(b) ―foreign source shall not include an Overseas Pakistani holding a National Identity Card for Overseas Pakistanis issued by the National Database and Registration Authority.

3. Is there a ban on corporate donations to political parties?
  • CodeNo
  • Comment

    BLANK

  • Source

    Source: Elections Act, 2017.

4. Is there a ban on corporate donations to candidates?
  • CodeNo
  • Comment

    BLANK

  • Source

    Source: Elections Act, 2017.

5. Is there a ban on donations from Trade Unions to political parties?
  • CodeNo
  • Comment

    BLANK

  • Source

    Source: Article 204 (3), Elections Act, 2017.

6. Is there a ban on donations from Trade Unions to candidates?
  • CodeNo
  • Comment

    BLANK

  • Source
7. Is there a ban on anonymous donations to political parties?
  • CodeYes
  • Comment

    Indirect ban through the provision of reporting the source of funds

  • Source

    210. Information about the sources of funds.—(1) A political party shall, in such manner as may be prescribed, submit to the Commission within sixty days from the close of a financial year, a consolidated statement of its accounts audited by a Chartered Accountant on Form D containing— [...} (b) sources of its funds.

    211. Campaign finance.—(1) A political party shall furnish to the Commission the list of contributors who have donated or contributed an amount equal to or more than one hundred thousand rupees to the political party for its election campaign expenses.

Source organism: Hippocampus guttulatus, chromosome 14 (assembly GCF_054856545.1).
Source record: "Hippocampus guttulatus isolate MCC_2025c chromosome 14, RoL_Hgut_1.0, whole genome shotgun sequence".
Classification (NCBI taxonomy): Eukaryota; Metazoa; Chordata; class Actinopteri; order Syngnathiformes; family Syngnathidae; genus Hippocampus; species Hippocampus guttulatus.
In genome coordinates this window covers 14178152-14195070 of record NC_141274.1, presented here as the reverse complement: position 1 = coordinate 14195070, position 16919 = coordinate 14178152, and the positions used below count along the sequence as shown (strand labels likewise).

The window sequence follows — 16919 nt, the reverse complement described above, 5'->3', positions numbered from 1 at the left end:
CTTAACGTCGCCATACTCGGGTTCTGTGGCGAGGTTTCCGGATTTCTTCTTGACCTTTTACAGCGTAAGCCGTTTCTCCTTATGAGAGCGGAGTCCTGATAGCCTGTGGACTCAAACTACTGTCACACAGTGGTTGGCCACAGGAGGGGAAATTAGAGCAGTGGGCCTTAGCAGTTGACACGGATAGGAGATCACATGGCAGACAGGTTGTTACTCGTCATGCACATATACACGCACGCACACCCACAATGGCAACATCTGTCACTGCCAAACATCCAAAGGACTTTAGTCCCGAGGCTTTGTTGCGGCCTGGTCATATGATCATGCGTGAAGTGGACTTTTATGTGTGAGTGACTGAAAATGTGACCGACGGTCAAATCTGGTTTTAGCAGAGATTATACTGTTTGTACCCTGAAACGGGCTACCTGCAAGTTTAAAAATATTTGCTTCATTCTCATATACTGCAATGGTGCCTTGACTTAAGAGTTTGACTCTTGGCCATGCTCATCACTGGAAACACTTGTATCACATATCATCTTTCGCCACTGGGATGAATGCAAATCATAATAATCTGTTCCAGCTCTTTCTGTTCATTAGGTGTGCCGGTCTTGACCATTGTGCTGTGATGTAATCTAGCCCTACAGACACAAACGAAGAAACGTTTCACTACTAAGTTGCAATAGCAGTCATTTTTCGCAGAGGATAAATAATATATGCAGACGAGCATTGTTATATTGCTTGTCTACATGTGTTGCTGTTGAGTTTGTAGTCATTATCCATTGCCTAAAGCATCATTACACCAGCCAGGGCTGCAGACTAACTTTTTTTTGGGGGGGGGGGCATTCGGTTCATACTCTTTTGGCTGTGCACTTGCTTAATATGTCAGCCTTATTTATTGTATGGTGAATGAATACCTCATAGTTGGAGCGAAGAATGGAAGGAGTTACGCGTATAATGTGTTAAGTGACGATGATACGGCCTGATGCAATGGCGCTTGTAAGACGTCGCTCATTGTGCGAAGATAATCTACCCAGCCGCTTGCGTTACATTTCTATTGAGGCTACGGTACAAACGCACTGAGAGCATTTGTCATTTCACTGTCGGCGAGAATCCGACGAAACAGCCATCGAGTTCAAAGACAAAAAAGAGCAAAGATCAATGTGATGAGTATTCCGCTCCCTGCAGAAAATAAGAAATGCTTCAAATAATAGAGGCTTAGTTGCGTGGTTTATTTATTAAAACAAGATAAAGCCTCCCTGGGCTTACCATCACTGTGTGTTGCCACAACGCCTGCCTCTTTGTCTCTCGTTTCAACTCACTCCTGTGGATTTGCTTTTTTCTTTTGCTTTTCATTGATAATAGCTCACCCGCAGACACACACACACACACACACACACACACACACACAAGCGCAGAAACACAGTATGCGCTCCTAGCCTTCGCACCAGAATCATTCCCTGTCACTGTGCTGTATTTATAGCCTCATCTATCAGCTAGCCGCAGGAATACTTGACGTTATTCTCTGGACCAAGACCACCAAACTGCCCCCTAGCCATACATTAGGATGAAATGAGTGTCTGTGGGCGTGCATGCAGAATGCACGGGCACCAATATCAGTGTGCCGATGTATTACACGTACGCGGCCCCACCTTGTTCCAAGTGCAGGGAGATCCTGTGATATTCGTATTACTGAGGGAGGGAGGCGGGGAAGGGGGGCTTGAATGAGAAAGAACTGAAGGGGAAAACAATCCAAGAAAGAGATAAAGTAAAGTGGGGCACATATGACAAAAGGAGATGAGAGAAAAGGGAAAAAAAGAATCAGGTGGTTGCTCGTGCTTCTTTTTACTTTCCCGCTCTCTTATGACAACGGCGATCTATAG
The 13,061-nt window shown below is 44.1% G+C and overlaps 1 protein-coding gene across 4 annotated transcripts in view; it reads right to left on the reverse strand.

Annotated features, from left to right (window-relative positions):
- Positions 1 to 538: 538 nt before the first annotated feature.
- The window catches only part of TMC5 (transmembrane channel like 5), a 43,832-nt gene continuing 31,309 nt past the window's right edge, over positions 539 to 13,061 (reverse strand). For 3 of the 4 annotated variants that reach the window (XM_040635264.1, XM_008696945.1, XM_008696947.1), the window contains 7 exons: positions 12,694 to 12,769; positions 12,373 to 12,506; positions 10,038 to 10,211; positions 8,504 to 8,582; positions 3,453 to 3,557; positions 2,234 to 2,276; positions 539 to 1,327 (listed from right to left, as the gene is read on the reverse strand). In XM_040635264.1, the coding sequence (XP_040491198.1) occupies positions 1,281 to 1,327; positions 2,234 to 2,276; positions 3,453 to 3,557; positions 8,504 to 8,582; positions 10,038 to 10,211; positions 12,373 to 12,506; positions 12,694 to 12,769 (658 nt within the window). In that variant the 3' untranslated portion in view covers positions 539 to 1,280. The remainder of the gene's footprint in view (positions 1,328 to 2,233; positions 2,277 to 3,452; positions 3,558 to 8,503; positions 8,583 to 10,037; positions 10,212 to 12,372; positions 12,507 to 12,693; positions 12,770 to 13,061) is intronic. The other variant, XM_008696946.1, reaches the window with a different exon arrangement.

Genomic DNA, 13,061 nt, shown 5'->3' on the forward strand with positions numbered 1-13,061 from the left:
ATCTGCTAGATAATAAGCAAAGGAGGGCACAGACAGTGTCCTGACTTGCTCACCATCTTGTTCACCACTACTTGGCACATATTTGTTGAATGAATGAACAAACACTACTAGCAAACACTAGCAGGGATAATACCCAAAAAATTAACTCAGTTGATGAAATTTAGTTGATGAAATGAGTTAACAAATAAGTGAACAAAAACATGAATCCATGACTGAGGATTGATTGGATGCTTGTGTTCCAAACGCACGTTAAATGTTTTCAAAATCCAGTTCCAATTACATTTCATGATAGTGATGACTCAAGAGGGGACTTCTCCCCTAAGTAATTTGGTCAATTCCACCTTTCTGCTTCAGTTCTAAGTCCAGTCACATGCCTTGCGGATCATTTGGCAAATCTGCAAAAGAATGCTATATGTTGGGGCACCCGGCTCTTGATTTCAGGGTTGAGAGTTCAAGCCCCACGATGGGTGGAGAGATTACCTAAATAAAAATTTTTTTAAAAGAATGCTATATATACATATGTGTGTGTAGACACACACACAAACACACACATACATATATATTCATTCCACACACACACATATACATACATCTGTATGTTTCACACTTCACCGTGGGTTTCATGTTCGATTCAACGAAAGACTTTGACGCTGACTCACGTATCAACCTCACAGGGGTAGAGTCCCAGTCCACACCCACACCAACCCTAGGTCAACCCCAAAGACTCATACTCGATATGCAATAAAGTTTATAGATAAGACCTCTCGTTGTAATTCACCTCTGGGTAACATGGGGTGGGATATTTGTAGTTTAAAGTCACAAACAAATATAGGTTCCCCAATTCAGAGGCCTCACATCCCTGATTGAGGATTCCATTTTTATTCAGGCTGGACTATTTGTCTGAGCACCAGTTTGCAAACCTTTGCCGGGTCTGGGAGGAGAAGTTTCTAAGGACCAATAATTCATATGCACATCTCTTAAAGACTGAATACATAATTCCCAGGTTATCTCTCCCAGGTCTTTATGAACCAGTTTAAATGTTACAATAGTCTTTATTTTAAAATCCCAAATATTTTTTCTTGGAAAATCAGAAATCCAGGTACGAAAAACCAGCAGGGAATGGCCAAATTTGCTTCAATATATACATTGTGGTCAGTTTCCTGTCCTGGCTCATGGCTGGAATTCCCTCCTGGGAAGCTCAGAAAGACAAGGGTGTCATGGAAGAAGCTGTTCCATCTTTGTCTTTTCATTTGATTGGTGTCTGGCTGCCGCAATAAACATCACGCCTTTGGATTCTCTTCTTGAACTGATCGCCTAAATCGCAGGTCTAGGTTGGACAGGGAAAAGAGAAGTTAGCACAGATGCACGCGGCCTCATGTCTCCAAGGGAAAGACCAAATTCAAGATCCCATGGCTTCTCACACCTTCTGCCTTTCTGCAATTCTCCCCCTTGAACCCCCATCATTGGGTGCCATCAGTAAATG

Source: Article 210 (1) (b) and 211 (1), Elections Act, 2017.

8. Is there a ban on anonymous donations to candidates?
  • CodeNo
  • Comment

    Candidates need to justify election expenses but no mention of funds received

  • Source

    132. Restriction on election expenses [...] (4) A candidate shall, through bills, receipts and other documents, vouch for every payment made in respect of election expenses, except where the amount is less than one thousand rupees.

    134. Return of election expenses - (2) The return of election expenses of the returned candidate and a contesting candidate shall be submitted to the Returning Officer on Form C.

    Source: Sections 132 (4) and 134 (2), Elections Act, 2017.

9. Is there a ban on donations from corporations with government contracts to political parties?
  • CodeNo
  • Comment

    BLANK

  • Source

    No mention of such ban in the following legislation scrutinized: Elections Act, 2017; Elections Rules, 2017; PRA Ordninance 2002; Public Procurement Rules, 2004; Public Procurement Regulations. 

10. Is there a ban on donations from corporations with government contracts to candidates?
  • CodeNo
  • Comment

    BLANK